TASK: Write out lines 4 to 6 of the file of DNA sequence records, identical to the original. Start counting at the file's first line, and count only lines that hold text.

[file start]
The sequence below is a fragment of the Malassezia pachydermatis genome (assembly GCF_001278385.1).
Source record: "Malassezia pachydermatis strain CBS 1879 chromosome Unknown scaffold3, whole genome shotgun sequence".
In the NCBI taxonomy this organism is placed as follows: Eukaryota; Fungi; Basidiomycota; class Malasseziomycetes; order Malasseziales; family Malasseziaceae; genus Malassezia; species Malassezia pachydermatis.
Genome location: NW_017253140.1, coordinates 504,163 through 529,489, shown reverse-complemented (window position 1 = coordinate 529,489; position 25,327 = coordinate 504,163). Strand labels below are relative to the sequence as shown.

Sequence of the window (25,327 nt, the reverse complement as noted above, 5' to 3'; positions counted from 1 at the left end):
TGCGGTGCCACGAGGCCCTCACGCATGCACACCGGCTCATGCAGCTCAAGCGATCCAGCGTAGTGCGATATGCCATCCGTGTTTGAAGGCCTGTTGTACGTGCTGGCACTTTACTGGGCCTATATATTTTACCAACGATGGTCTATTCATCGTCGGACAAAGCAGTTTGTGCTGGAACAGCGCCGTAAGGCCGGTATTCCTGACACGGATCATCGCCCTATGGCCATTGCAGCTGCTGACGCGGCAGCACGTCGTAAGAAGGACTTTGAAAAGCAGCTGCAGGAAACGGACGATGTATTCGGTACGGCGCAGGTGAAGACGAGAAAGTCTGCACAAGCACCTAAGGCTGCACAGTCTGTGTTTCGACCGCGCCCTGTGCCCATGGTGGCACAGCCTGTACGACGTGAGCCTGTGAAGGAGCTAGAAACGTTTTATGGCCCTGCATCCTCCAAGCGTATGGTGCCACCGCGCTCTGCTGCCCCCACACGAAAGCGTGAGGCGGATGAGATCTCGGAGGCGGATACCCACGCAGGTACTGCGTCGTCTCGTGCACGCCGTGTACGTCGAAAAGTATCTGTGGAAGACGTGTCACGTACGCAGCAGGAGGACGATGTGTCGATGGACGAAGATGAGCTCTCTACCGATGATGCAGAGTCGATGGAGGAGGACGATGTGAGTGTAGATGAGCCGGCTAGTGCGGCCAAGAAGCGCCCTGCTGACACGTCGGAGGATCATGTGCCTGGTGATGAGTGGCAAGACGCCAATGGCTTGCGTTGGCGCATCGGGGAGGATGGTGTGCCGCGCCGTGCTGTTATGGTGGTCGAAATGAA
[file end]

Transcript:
Genome location: NW_017253140.1, coordinates 504,163 through 529,489, shown reverse-complemented (window position 1 = coordinate 529,489; position 25,327 = coordinate 504,163). Strand labels below are relative to the sequence as shown.

Sequence of the window (25,327 nt, the reverse complement as noted above, 5' to 3'; positions counted from 1 at the left end):
TGCGGTGCCACGAGGCCCTCACGCATGCACACCGGCTCATGCAGCTCAAGCGATCCAGCGTAGTGCGATATGCCATCCGTGTTTGAAGGCCTGTTGTACGTGCTGGCACTTTACTGGGCCTATATATTTTACCAACGATGGTCTATTCATCGTCGGACAAAGCAGTTTGTGCTGGAACAGCGCCGTAAGGCCGGTATTCCTGACACGGATCATCGCCCTATGGCCATTGCAGCTGCTGACGCGGCAGCACGTCGTAAGAAGGACTTTGAAAAGCAGCTGCAGGAAACGGACGATGTATTCGGTACGGCGCAGGTGAAGACGAGAAAGTCTGCACAAGCACCTAAGGCTGCACAGTCTGTGTTTCGACCGCGCCCTGTGCCCATGGTGGCACAGCCTGTACGACGTGAGCCTGTGAAGGAGCTAGAAACGTTTTATGGCCCTGCATCCTCCAAGCGTATGGTGCCACCGCGCTCTGCTGCCCCCACACGAAAGCGTGAGGCGGATGAGATCTCGGAGGCGGATACCCACGCAGGTACTGCGTCGTCTCGTGCACGCCGTGTACGTCGAAAAGTATCTGTGGAAGACGTGTCACGTACGCAGCAGGAGGACGATGTGTCGATGGACGAAGATGAGCTCTCTACCGATGATGCAGAGTCGATGGAGGAGGACGATGTGAGTGTAGATGAGCCGGCTAGTGCGGCCAAGAAGCGCCCTGCTGACACGTCGGAGGATCATGTGCCTGGTGATGAGTGGCAAGACGCCAATGGCTTGCGTTGGCGCATCGGGGAGGATGGTGTGCCGCGCCGTGCTGTTATGGTGGTCGAAATGAA